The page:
Construction Post-Coronavirus: 4 Tools to Adapt to the New Normal

four construction workers talking in front of equipment

As states reopen there could be a second wave of virus, which construction teams need to be prepared to work through with the help of technology, policy and PPE. Contractors should not expect things to go back to the way they were.

This article was original published in ForConstructionPros

COVID-19 has dramatically changed the landscape of so many industries, including construction. While so many anticipate a return to normal, some things will not go back to the way they were. For now, construction companies will need to adapt to a “new normal” with these four practices:

1. Cloud collaboration and data storage

A pre-pandemic survey published by EY found that only 28% of construction and engineering companies have a successful digital strategy. As COVID-19 disrupted day-to-day office operations across the country, those that were already using cloud collaboration and data storage adapted quickly to the circumstances outside of their control.

In a post-pandemic world, the importance of cloud data storage cannot be stressed enough. For the short term and maybe even in the long term future, teams cannot rely on their physical location as a way of obtaining critical data. Information needed to keep business operations in motion cannot be tied to one place. 

The forced digital transformation of construction that coincided with the pandemic brought to light the need for a larger industry-wide innovation. As construction adjusts to a new standard model of business operations, teams will need the ability to access, edit, and collaborate on project documents and company data in real-time, regardless of their location. 

2. Virtual project coordination and monitoring

With some project sites limiting team numbers and further shutdowns possible, tradesmen need advanced remote work capabilities. Trade teams need to be able to coordinate project plans regardless of visiting the site. As construction adapts to a new normal, remote technologies like 3D laser scanning will become critical.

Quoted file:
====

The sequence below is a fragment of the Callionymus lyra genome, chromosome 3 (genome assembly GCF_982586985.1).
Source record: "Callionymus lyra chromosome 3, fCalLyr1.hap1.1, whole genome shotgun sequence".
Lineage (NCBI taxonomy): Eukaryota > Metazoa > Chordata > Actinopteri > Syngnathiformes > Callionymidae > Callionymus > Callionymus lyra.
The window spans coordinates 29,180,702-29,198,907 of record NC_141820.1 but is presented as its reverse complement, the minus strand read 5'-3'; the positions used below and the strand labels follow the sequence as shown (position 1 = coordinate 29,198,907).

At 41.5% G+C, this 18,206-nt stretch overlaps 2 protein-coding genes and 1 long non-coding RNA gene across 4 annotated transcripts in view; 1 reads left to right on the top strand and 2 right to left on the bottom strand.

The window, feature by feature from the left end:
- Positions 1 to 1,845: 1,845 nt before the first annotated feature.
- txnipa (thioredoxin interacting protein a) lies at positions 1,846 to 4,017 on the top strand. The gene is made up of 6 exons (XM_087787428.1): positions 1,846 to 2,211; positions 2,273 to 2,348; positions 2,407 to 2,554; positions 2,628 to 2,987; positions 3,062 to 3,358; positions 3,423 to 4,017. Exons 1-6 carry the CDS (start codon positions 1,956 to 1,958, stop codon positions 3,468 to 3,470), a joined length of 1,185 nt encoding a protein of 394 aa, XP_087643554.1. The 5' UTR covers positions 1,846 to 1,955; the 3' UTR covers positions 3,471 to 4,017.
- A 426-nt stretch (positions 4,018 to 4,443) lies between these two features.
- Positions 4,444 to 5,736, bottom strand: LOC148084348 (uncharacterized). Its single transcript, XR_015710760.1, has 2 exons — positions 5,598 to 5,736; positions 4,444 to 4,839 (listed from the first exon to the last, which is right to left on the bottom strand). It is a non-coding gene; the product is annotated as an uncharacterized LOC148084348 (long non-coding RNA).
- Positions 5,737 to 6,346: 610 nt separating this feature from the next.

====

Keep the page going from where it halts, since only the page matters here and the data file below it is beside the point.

Using a non-harmful laser, scanners capture exact site measurements down to the millimeter. While scanning the area, the tool also captures high-resolution photos in 360 views. These two pieces of data are combined to create an exact 3D virtual tour that can be shared over the internet. This tour allows viewers to walk around the site, take measurements, assess if new equipment will fit, and coordinate skilled trade plans from wherever they are.

Additionally, site managers can use resources like OnsiteView or Sensera to monitor site operations live. With a 24/7 security camera, project leads can see how progress is coming along, answer team questions, and fix issues in real-time remotely.

Mandatory site shutdowns have made virtual site tours and monitoring extremely valuable. With so many variables threatening progress, trade teams can not afford to waste time on site. Technologies like 3D scanning and video monitoring can help teams plan ahead and prevent time-draining clashes. In this new era, where month-long shutdowns are possible, trade teams need these capabilities to make their time on-site count.